## "Flow Rate, Head Loss, Chart!!!"

I wrote an article for a trade magazine a couple of years ago about circulator selection. The inspiration came from a real conversation at a training class, in which a student asked about the easiest way to select the right circulator for a job.

“That’s easy,” says I. “After you calculate the heat loss (see previous blog posts), you determine the flow rate, figure the head loss and then look at the pump curve chart. Then you pick the one that best fits the job.”

Pretty simple, right?

“No no no….that’s not what I meant. I mean what’s the *easy* way…”

Gang, that *is* the easy way. Heat loss, flow rate, head loss, chart.

The guy wasn’t discouraged, though. He kept after it, wanting to know if there was a simple rule of thumb. Fortunately, there *is* a simple rule of thumb:

Heat loss, flow rate, head loss, chart.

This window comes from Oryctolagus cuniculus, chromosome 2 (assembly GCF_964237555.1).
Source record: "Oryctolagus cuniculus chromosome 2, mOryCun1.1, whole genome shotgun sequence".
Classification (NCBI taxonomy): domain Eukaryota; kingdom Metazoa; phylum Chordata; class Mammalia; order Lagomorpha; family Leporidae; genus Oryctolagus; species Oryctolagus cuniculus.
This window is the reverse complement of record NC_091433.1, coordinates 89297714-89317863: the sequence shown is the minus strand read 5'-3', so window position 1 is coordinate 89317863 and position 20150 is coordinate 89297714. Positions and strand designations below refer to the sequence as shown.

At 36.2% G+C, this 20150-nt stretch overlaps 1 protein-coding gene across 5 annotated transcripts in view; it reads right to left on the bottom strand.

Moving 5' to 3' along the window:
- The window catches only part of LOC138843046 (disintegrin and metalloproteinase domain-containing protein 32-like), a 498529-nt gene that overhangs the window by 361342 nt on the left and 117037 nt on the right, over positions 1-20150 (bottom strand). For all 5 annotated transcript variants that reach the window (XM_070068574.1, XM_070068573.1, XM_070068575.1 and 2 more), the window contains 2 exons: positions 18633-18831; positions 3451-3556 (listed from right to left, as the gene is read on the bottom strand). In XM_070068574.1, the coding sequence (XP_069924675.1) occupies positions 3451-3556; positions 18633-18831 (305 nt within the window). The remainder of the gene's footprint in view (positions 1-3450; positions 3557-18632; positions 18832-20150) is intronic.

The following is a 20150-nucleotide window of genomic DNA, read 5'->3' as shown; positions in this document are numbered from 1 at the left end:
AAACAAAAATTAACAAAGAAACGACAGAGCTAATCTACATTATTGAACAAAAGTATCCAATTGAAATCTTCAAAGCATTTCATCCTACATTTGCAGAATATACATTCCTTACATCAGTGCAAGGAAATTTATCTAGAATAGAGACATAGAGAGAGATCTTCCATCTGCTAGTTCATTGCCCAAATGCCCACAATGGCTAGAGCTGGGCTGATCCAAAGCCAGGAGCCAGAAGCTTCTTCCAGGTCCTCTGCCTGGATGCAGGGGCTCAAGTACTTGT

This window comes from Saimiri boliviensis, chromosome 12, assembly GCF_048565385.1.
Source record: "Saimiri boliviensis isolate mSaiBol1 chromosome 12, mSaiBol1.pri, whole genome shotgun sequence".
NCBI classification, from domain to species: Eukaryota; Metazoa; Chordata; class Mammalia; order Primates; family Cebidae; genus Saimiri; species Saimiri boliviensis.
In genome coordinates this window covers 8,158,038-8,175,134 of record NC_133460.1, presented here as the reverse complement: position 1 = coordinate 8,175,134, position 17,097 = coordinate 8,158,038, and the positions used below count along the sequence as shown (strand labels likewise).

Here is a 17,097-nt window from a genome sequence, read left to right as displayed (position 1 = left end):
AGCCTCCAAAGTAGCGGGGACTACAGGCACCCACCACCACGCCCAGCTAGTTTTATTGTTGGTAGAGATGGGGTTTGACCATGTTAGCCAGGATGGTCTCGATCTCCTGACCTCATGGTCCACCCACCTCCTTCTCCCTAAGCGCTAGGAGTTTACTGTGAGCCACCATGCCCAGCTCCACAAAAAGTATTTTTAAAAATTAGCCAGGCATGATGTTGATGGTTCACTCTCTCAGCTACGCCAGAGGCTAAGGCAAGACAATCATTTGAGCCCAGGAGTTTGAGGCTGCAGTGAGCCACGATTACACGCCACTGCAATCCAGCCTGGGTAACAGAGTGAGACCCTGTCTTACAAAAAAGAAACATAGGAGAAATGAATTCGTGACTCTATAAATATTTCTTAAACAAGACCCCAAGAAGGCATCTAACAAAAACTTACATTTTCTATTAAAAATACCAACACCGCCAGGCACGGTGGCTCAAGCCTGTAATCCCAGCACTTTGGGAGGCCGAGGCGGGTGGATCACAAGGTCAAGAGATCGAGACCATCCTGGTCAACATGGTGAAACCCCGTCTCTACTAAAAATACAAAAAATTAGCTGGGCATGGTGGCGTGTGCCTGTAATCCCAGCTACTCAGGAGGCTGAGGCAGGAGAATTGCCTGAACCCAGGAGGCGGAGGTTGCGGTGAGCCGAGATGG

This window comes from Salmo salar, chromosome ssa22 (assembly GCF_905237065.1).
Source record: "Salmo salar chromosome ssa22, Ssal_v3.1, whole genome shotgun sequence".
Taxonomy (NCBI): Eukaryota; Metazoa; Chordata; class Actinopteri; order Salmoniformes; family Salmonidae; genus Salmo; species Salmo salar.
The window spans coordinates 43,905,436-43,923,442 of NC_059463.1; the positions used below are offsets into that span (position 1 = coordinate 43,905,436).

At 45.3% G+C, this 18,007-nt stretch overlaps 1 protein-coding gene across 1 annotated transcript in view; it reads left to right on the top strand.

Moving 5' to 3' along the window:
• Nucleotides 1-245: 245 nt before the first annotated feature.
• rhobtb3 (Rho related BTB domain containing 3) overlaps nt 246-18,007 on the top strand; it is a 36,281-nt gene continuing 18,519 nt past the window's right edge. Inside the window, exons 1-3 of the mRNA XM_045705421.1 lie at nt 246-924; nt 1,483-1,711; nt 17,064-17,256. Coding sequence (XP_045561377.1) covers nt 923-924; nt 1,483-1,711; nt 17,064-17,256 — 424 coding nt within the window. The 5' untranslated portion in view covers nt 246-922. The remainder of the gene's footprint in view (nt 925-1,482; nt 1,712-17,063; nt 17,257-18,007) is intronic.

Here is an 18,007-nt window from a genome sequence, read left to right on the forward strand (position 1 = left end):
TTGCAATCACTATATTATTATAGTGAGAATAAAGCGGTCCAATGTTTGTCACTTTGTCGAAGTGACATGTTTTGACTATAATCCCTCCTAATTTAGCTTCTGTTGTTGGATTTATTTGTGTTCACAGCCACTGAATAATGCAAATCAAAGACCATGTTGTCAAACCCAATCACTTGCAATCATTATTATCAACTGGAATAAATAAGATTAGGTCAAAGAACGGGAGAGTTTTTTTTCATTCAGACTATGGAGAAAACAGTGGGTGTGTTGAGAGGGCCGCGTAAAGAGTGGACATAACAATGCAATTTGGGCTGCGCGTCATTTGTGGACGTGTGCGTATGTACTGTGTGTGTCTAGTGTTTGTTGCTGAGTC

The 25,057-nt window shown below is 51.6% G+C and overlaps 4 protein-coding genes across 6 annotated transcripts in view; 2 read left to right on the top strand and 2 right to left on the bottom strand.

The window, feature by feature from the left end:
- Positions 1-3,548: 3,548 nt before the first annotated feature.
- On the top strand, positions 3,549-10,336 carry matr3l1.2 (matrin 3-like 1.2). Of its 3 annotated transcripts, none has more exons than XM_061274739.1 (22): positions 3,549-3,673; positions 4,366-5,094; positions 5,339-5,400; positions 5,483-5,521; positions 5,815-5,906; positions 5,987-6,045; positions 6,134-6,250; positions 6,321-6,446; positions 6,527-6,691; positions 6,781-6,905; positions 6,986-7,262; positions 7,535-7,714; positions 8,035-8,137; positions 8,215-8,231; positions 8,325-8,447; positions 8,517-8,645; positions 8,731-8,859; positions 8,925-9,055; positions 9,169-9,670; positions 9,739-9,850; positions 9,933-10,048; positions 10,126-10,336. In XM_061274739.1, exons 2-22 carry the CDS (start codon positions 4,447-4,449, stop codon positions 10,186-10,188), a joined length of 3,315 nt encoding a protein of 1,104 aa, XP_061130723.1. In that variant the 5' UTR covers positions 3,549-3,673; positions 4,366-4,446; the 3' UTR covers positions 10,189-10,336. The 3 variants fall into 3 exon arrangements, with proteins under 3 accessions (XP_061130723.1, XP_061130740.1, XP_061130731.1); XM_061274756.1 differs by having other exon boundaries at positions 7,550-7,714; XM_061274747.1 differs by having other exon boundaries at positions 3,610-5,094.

He made one last try, asking about those new 3-speed pumps. Shouldn’t that circulator work for every job? Wouldn’t that make circulator selection easy?

Heat loss, flow rate, head loss, chart.

Over the past couple of weeks, we’ve shown you the basics in performing heat loss calculations manually. It’s a pretty simple process, and the only math you’ll need are the four basics – addition, subtraction, multiplication and division. No sines, cosines or square roots. And trigonometry isn’t even part of the equation! (yuck, yuck – I love math humor!)

Picking the right circulator – even for a small residential job – is a key element in making a job work to the customer’s expectations. The right circulator is big enough without being too big. It makes the water go round and round quietly and in sufficient quantities, and it doesn’t make other parts of the system, like zone valves and such, go bang, clang or boom.